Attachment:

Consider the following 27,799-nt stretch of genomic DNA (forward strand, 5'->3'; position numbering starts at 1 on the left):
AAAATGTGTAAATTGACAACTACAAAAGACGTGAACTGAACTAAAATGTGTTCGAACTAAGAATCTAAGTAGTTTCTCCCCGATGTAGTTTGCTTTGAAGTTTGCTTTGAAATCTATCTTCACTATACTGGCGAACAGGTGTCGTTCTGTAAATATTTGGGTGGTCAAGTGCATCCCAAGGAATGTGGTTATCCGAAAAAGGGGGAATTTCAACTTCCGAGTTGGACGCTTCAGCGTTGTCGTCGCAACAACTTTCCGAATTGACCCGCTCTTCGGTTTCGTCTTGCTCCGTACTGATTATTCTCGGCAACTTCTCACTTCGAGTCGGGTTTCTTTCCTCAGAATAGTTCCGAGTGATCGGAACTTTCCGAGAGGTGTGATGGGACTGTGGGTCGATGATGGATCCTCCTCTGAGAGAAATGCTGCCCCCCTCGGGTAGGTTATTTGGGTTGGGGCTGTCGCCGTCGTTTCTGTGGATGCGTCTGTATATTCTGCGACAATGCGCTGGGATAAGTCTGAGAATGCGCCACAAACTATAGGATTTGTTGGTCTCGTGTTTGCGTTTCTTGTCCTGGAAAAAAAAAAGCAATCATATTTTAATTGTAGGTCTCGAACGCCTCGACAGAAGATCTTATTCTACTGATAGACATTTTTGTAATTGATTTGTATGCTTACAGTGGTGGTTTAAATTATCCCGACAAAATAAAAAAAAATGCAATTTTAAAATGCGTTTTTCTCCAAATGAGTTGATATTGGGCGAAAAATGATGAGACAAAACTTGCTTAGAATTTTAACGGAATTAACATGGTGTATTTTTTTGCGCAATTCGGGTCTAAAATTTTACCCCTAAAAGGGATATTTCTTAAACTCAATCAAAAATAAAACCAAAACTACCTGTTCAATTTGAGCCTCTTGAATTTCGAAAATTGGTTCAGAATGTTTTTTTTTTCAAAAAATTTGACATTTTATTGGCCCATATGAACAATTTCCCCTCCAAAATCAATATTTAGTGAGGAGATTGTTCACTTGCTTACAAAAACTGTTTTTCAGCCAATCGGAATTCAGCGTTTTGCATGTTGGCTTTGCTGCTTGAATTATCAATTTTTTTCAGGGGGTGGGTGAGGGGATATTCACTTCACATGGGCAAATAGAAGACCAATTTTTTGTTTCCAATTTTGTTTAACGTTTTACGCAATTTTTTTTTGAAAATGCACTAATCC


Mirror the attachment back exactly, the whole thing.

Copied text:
Consider the following 27,799-nt stretch of genomic DNA (forward strand, 5'->3'; position numbering starts at 1 on the left):
AAAATGTGTAAATTGACAACTACAAAAGACGTGAACTGAACTAAAATGTGTTCGAACTAAGAATCTAAGTAGTTTCTCCCCGATGTAGTTTGCTTTGAAGTTTGCTTTGAAATCTATCTTCACTATACTGGCGAACAGGTGTCGTTCTGTAAATATTTGGGTGGTCAAGTGCATCCCAAGGAATGTGGTTATCCGAAAAAGGGGGAATTTCAACTTCCGAGTTGGACGCTTCAGCGTTGTCGTCGCAACAACTTTCCGAATTGACCCGCTCTTCGGTTTCGTCTTGCTCCGTACTGATTATTCTCGGCAACTTCTCACTTCGAGTCGGGTTTCTTTCCTCAGAATAGTTCCGAGTGATCGGAACTTTCCGAGAGGTGTGATGGGACTGTGGGTCGATGATGGATCCTCCTCTGAGAGAAATGCTGCCCCCCTCGGGTAGGTTATTTGGGTTGGGGCTGTCGCCGTCGTTTCTGTGGATGCGTCTGTATATTCTGCGACAATGCGCTGGGATAAGTCTGAGAATGCGCCACAAACTATAGGATTTGTTGGTCTCGTGTTTGCGTTTCTTGTCCTGGAAAAAAAAAAGCAATCATATTTTAATTGTAGGTCTCGAACGCCTCGACAGAAGATCTTATTCTACTGATAGACATTTTTGTAATTGATTTGTATGCTTACAGTGGTGGTTTAAATTATCCCGACAAAATAAAAAAAAATGCAATTTTAAAATGCGTTTTTCTCCAAATGAGTTGATATTGGGCGAAAAATGATGAGACAAAACTTGCTTAGAATTTTAACGGAATTAACATGGTGTATTTTTTTGCGCAATTCGGGTCTAAAATTTTACCCCTAAAAGGGATATTTCTTAAACTCAATCAAAAATAAAACCAAAACTACCTGTTCAATTTGAGCCTCTTGAATTTCGAAAATTGGTTCAGAATGTTTTTTTTTTCAAAAAATTTGACATTTTATTGGCCCATATGAACAATTTCCCCTCCAAAATCAATATTTAGTGAGGAGATTGTTCACTTGCTTACAAAAACTGTTTTTCAGCCAATCGGAATTCAGCGTTTTGCATGTTGGCTTTGCTGCTTGAATTATCAATTTTTTTCAGGGGGTGGGTGAGGGGATATTCACTTCACATGGGCAAATAGAAGACCAATTTTTTGTTTCCAATTTTGTTTAACGTTTTACGCAATTTTTTTTTGAAAATGCACTAATCC